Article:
By George Lardner Jr.
Not content with Wednesday's forced resignation of Burton's chief investigator, Minority Leader Richard A. Gephardt (D-Mo.) said he was preparing to offer a privileged resolution on the House floor demanding that Burton step aside "because he has clearly disqualified himself."
But Burton, under pressure after his release of selectively edited transcripts of former associate attorney general Webster L. Hubbell's prison conversations, said that he intends to press on with his investigation of the flow of illegal foreign money into Democratic coffers.
"Weeks like this don't weaken us," Burton said through a spokesman. "They strengthen our resolve. It's clear that there are those in Washington that can't take the heat."
Some House Republicans have voiced their chagrin over Burton's latest predicament, coming in the wake of his labeling President Clinton "a scumbag," and Speaker Newt Gingrich (R-Ga.) told a GOP Conference meeting Wednesday that he was "embarrassed" for the chairman. While Republicans are not likely to line up with the Democrats in any floor vote to oust Burton, Gingrich has been consulting privately with Rep. Bill Thomas (R-Calif.), the chairman of the House Oversight Committee, about taking over part of the campaign finance investigation.
Gephardt said at a news conference that he would not offer his resolution until after Burton's House Government Reform and Oversight Committee meets next Wednesday. He said that the panel's ranking minority member, Rep. Henry Waxman (D-Calif.), asked him to hold off "to see if there was going to be some improvement in the way the committee has operated."
Waxman said he would seek a change in the committee rules, adopted last year over Democratic protests, that give the chairman "extraordinary power" to issue subpoenas and release information unilaterally. For contested releases of records, such as the Hubbell tapes, the rules set up a five-member working group to give the chairman "non-binding" advice. But when Waxman called for a meeting of the panel to discuss the Hubbell tapes, Burton instead said it was not necessary because the three-member Republican majority agreed the records "should be made publicly available."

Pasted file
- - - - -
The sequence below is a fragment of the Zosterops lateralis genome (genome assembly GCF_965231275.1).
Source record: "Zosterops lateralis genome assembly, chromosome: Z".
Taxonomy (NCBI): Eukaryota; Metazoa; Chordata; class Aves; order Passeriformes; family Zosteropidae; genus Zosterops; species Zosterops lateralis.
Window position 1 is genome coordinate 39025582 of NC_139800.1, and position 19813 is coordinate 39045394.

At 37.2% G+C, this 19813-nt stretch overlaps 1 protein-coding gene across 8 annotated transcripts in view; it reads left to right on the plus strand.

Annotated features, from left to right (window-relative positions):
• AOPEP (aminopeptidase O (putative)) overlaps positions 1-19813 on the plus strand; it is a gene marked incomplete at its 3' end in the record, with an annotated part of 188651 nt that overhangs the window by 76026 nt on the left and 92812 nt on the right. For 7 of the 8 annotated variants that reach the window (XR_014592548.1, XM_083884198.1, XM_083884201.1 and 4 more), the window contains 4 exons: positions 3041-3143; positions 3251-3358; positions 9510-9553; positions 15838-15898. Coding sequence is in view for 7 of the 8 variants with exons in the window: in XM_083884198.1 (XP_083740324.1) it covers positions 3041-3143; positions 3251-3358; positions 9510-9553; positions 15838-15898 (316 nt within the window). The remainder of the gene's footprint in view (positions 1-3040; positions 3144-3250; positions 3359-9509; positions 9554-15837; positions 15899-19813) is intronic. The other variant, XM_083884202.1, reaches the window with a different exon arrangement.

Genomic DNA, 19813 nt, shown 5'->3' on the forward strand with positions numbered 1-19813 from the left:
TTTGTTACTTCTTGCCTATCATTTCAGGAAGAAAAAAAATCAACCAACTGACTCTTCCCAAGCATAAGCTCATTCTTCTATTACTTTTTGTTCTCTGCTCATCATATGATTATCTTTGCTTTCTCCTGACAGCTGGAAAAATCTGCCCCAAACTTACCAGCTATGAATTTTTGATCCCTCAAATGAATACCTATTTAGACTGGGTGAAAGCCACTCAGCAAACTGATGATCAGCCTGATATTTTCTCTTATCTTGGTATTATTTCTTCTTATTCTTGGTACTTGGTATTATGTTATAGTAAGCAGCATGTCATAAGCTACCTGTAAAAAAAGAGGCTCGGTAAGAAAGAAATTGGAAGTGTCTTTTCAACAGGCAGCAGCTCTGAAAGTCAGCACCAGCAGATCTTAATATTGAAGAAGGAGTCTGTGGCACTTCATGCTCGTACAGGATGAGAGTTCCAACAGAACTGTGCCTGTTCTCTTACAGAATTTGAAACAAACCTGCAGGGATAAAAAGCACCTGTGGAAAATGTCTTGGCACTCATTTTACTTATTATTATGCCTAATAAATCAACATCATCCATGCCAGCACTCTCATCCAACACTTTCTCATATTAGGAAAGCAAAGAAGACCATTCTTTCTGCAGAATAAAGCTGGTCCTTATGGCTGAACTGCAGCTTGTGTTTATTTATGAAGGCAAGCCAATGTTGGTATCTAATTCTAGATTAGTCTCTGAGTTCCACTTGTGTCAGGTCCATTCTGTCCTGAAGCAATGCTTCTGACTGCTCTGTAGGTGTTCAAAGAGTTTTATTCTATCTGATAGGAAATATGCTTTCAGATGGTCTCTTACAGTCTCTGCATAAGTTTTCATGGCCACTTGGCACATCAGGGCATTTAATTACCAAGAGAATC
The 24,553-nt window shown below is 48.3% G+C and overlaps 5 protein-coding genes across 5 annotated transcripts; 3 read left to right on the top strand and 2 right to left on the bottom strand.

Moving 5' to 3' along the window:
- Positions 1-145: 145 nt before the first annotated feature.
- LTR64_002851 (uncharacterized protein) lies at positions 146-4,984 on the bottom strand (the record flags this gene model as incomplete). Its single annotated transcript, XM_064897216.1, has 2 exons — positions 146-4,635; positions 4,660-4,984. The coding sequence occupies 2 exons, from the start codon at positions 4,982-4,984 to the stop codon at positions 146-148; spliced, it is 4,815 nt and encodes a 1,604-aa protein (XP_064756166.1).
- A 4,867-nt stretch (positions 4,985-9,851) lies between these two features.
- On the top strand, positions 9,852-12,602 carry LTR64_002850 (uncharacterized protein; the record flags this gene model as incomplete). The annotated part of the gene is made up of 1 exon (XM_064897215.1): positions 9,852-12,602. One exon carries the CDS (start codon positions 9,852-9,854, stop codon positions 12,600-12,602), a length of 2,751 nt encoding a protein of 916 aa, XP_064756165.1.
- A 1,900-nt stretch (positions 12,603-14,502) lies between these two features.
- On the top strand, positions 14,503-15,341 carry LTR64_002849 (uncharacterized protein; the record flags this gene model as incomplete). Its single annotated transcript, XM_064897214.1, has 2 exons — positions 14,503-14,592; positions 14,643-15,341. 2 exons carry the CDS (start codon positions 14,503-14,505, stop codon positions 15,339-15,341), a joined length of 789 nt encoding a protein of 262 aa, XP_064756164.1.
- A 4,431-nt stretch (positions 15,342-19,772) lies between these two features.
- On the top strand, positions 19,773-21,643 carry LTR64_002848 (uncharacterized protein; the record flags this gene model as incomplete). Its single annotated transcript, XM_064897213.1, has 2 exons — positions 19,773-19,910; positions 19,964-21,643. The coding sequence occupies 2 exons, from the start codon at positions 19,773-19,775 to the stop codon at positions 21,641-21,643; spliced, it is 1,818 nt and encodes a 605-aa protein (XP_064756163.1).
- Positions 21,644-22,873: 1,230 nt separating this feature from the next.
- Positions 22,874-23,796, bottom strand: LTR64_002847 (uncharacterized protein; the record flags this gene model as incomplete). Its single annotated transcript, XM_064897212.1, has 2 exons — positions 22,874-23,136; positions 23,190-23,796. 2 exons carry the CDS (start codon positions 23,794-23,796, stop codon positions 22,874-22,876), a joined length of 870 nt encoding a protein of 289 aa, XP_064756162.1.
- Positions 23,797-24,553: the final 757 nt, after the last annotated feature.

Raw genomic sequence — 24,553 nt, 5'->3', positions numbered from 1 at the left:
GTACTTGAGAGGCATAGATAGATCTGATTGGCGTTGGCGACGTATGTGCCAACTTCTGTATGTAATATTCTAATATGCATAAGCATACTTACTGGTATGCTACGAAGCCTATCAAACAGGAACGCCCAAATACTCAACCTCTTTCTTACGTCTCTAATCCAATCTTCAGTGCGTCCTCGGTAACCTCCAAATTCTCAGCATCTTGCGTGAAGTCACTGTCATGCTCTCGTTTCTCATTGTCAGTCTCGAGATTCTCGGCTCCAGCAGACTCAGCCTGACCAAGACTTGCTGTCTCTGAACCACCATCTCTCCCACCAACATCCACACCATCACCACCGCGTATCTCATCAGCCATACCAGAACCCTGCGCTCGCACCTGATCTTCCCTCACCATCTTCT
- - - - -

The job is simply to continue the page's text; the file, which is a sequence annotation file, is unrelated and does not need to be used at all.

Although chief GOP investigator David Bossie, who was in charge of editing and transcribing the tapes, resigned Wednesday at the behest of Gingrich, Gephardt said that wasn't good enough.
"The staff member did not say he was out to get the president," Gephardt said, alluding to a recent Burton remark. "The staff member didn't release the edited [Hubbell] tapes. The staff member didn't decide to issue over 500 subpoenas without a vote of the committee."
In an interview with Brit Hume on Fox News yesterday, Bossie said he quit in an effort to stem the criticism being lodged by Democrats over the panel's actions.
"I told the chairman I was tired of being a punching bag for the White House, that I was upset that it had changed the debate from the content of the tapes to us, and I offered him my resignation," he said.
For Burton, next Wednesday's meeting will be a final chance for the panel's Democrats to abandon their obstructionist tactics and approve grants of immunity for four witnesses in the foreign money investigation, a step that the Justice Department has said it does not object to.
A two-thirds majority is required for grants of immunity from prosecution, so Democratic votes are needed. If that effort fails, Burton has said he would defer this stage of the probe to the House Oversight Committee, which has a 2-to-1 GOP majority.
"For those who want to divert attention, maybe they consider me a tempting target," Burton said. "But never forget, I'm not the issue. I'm the questioner. I'm asking what Americans want to know. Did foreign dollars drive decisions in America's White House?"
Staff writer Juliet Eilperin contributed to this report.
© Copyright 1998 The Washington Post Company